EXCLUSIVE: Denmark Debt Head: New Green Bond Should Easily Attract Full DKK15 Bn 2022 Volume

18 January 2022

By David Barwick – Frankfurt (Econostream) – The green bond issuance announced last month by Denmark has generated high interest and should have no problem attracting the maximum possible volume this year of DKK15 billion, according to Martin Wagner Toftdahl, Head of Monetary Policy Operations and Government Debt at Danmarks Nationalbank.

In an interview with Econostream on Friday, Toftdahl emphasised the importance in the context of the green bond of Danish alignment with the EU classification system for sustainable economic activities.

Whilst the 10-year green bond would probably be somewhat less liquid than one of the country’s existing conventional 10-years with which it would share financial characteristics – the green bond’s ‘twin’ – that should not present any difficulty, he said, given the possibility of switching from the former to the latter.

‘We of course anticipate that we will be able to issue the DKK15 billion during this year’, he said. ‘We have seen large investor interest over quite some time, and we would be surprised if we were not able to issue 15DKK billion this year.’

The first auction, scheduled for Wednesday, will be up to DKK5 billion, but there is ‘no pressure’ to frontload a large portion of total 2022 volume, he said. ‘The announcement was well received and we anticipate having the full year to issue the DKK15 billion, so we don’t see any challenges.’

While expecting to come ‘very close’ to DKK15 billion, under no circumstances would 2022 issuance significantly exceed this, so as to leave ‘a safety margin in terms of underlying expenditures’, Toftdahl said. The target of DKK15 billion was ‘well within the safety margin.’

Denmark’s desire to align the green bond very closely with EU taxonomy is part of the country’s commitment to ‘an effective and transparent green capital market’, he said. ‘As a sovereign issuer, we see ourselves as an important part of that market, so we wanted to set the bar high in terms of both the quality of our green expenditures, but also a forward-looking framework.’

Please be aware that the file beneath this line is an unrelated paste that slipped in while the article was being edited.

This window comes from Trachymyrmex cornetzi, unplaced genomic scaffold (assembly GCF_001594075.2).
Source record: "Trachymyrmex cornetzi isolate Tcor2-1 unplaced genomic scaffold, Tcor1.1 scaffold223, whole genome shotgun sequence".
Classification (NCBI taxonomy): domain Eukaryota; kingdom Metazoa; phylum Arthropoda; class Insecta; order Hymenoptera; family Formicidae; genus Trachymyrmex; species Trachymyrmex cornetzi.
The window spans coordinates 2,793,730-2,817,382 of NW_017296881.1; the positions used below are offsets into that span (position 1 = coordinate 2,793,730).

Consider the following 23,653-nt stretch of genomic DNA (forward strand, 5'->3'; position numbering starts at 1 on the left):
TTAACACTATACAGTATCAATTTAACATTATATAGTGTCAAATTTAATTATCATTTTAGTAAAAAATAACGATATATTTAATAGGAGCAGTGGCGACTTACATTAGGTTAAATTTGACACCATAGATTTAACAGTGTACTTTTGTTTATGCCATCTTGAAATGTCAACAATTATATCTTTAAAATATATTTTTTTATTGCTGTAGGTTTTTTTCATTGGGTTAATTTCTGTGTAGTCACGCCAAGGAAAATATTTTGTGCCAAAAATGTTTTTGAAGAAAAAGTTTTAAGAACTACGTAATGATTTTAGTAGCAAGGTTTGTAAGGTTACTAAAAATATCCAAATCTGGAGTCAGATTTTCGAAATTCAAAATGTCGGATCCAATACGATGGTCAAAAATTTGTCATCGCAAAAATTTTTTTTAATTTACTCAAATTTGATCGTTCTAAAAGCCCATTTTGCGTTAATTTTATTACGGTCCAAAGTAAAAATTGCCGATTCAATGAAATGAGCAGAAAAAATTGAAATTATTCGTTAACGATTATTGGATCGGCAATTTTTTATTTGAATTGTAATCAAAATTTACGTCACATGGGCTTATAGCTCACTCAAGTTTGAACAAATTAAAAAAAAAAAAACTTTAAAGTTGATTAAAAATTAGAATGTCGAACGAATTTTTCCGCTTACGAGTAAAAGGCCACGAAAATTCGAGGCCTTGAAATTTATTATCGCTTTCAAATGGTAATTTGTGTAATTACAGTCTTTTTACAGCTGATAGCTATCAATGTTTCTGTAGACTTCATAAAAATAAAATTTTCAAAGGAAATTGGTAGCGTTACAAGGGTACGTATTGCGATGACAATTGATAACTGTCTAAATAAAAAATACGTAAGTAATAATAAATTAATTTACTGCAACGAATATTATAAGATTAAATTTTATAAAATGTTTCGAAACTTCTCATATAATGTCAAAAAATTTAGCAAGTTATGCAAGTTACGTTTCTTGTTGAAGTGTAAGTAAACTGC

The green bond issuance was thus ready to be adapted to legislation yet to come, such as a fuller taxonomy or the EU Commission’s proposal regarding an EU green bond standard, he said. In tandem with the development of EU taxonomy, currently only encompassing two environmentally sustainable economic activities out of ultimately six, the scope of Denmark’s green bond framework would evolve as well, he said.

Even more fundamentally, the Danish government is constantly on the lookout for the most appropriate expenditures, he said. ‘One thing is to be aligned with the EU taxonomy, but beneath that there is also a dialogue with the different ministries about which green expenditures deliver the most quality.’

‘But the most important part is the transparency that our framework creates’, he added. ‘We also report back to the market on the environmental impact of the projects linked to the green bond. Creating such a direct and transparent link will contribute to moving us in the right direction.’

The green bond issuance volume this year of DKK15 billion represents a relatively high proportion of total 2022 Danish issuance of DKK65 billion.

‘We are comfortable with that level, but we also recognize that there are limits to how high the share of green borrowing can get’, Toftdahl said. ‘As a sovereign issuer, we naturally also have to remain very focused on keeping liquidity in our main benchmark series, and not least the 10-year that is the green’s twin. The twin bond framework wouldn’t make sense otherwise, and we are very clear about limits regarding how much we can have in terms of green issuance.’

Nonetheless, as the green bond series would be smaller than its twin, it would be ‘slightly’ less liquid, he said. ‘But the concept accommodates that to a very large degree, because investors have the security of being able to switch into a more liquid bond, which should minimise the liquidity premium’, he said.

The choice of a regular auction to issue the green bond rather than a syndication was ‘quite natural’, auctions being the standard for the Danish sovereign issuer even – in contrast to many other issuers - in the case of an inaugural issuance, he said. ‘We wanted to signal that the green bond is a part of our regular issuances’, he said.

Toftdahl was relaxed about the possibility of competition for Denmark’s green bond. ‘What we are seeing is a lot of demand for green issuances, and it seems like there is more demand than supply at the moment’, he said.

The denomination in Danish currency meant the green bond represented a hitherto unavailable opportunity for local investors, he said. ‘So, I don’t see us in sharp competition with other sovereign issuers in this area’, he said.

There have been expressions of high interest both nationally and internationally, so that the expectation is that demand on Wednesday will be of both types, with the former likely to dominate, he said. ‘We also see in our regular issuances that there is a larger share of local investors, and I would expect it to be the same for our green issuance as well’, he said.